Various components of MAS use MongoDB as a metadata store. The default guidance is to deploy MongoDB Community Edition inside of the cluster. If you deploy it by using that method, ensure that you have in place a proper procedure for backing up and restoring the database. Consider using MongoDB Atlas on Azure, because it provides an externalized store, backups, scaling, and more. Azure doesn't currently support using MongoDB APIs with Azure Cosmos DB.
If you deploy IoT services, you're required to also provide a Kafka endpoint. The default guidance is to use Strimzi to deploy Kafka inside the OpenShift cluster. During a disaster recovery, data inside Strimzi will most likely be lost. If data loss within Kafka is unacceptable, you should consider using Confluent Kafka on Azure. Currently, Azure EventHubs with Kafka endpoints aren't supported.
MAS comes packed with many databases inside its pods, and those databases retain their states on the file system that's provided for MAS. We recommend using a zone-redundant storage mechanism to retain the states outside of your clusters to be able to absorb zone failures. Our recommended pattern is to use Azure File Storage with the following configurations:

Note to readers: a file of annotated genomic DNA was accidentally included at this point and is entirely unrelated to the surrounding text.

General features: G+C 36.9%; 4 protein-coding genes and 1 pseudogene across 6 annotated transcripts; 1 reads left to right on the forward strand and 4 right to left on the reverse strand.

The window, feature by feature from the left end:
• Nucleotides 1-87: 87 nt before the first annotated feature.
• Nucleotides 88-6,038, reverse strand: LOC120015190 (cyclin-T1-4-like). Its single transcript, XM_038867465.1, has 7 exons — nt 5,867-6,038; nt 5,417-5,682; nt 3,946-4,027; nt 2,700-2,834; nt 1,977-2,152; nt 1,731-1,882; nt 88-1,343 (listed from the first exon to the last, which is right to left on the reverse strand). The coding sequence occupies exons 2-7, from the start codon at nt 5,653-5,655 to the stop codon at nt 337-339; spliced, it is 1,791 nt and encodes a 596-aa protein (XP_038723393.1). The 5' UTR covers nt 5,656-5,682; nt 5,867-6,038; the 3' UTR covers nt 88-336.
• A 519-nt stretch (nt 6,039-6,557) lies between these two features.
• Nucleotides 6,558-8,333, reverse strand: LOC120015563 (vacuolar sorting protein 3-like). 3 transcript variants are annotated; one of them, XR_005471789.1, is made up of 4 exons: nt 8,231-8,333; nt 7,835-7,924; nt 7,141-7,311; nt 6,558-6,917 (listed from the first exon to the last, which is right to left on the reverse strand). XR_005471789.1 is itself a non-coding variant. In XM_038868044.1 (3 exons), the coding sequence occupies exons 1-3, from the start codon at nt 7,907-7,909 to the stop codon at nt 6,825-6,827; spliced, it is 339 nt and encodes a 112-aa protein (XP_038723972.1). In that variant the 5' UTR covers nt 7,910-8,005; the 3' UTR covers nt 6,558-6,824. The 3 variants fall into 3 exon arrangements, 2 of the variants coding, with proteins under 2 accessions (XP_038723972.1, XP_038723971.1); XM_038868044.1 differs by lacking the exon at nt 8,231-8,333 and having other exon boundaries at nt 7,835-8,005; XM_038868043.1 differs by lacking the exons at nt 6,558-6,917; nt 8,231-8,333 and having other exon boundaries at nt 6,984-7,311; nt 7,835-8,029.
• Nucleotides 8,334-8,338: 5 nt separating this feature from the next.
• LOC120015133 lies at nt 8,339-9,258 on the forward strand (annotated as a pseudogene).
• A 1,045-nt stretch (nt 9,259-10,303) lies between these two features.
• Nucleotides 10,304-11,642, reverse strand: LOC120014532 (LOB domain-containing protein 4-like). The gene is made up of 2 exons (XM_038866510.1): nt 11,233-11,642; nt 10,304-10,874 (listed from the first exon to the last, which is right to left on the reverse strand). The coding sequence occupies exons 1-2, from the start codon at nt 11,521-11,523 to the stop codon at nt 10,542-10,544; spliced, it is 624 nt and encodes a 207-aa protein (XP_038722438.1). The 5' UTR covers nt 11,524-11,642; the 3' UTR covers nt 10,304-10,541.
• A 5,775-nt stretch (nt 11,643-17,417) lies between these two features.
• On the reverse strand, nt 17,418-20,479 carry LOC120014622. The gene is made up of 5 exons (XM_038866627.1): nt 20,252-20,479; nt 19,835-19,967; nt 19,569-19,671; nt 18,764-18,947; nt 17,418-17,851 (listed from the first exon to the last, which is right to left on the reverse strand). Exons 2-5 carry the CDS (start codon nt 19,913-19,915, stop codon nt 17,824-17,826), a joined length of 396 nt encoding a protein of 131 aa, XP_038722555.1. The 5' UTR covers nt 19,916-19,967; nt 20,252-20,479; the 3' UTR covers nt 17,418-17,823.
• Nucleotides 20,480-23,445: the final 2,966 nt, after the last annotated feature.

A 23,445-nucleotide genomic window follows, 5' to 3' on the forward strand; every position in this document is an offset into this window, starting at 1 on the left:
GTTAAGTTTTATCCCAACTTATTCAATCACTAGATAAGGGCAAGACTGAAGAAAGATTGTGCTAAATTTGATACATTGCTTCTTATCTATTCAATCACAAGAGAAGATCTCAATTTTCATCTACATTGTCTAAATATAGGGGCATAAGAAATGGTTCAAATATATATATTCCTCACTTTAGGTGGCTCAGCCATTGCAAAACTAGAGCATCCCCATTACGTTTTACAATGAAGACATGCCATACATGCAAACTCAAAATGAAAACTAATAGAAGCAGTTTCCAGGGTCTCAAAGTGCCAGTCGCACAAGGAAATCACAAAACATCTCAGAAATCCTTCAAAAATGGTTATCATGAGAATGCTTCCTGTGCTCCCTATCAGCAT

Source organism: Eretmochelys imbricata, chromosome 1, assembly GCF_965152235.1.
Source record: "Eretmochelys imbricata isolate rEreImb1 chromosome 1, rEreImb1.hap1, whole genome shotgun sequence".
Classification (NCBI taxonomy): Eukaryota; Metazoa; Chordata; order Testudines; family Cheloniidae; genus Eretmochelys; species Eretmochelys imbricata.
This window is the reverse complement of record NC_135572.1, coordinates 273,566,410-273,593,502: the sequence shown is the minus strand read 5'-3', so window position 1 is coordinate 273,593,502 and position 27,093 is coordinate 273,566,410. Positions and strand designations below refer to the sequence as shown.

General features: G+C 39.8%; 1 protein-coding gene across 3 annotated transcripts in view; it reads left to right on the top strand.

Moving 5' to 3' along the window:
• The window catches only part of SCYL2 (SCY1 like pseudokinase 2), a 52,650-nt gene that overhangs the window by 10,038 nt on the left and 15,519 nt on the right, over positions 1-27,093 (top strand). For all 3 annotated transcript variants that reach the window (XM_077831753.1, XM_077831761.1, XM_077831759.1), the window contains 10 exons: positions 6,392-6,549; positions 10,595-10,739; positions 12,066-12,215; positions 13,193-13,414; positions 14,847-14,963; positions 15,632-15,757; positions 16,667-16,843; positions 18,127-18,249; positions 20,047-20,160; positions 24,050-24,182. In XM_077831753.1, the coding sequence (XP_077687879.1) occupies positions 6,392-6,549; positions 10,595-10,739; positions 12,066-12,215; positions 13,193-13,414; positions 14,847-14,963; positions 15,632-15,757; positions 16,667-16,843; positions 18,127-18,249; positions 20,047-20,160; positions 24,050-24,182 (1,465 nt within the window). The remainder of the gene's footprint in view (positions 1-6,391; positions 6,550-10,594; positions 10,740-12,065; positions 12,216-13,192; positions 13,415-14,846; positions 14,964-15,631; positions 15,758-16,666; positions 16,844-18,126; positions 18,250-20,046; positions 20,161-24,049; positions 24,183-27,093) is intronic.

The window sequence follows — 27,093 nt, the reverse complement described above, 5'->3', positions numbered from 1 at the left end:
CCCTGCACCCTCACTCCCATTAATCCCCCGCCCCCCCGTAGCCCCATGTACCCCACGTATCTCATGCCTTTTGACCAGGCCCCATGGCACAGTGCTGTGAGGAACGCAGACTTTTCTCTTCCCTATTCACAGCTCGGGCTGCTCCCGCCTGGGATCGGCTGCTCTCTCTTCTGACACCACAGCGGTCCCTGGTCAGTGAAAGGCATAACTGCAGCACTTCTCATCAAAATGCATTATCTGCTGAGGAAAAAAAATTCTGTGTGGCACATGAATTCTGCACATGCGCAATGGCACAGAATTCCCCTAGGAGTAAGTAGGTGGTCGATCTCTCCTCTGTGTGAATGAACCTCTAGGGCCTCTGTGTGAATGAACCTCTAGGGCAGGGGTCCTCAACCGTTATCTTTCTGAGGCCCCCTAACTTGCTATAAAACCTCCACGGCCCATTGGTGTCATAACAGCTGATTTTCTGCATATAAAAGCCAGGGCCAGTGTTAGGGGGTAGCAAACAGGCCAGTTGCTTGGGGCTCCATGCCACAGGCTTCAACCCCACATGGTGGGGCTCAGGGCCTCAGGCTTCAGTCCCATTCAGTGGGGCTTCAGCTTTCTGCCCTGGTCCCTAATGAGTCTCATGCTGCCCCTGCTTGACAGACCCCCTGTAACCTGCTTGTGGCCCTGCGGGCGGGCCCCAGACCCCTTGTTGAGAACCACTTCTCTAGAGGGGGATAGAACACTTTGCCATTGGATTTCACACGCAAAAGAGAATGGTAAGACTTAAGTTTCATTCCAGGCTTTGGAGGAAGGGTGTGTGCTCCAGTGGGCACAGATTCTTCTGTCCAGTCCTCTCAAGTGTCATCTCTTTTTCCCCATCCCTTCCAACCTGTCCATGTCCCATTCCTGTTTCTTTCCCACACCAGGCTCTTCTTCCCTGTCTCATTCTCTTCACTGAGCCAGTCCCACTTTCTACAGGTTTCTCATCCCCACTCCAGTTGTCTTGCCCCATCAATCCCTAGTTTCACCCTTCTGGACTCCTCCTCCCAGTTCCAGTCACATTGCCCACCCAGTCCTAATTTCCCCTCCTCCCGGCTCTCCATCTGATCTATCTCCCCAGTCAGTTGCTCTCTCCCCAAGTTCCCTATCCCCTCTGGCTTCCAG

Standard. Provides Server Message Block (SMB) shares for lower throughput and ReadWriteOnce (RWO) workloads. Standard is a great fit for parts of the application that don't write to storage often and require a single persistent volume (for example, IBM single-level storage).
Premium. Provides Network File System (NFS) shares for higher throughput and ReadWriteMany (RWX) workloads. Volumes like these are used throughout the cluster for RWX workloads, such as the Db2 Warehouse in Cloud Pak for Data or Postgres in Manage.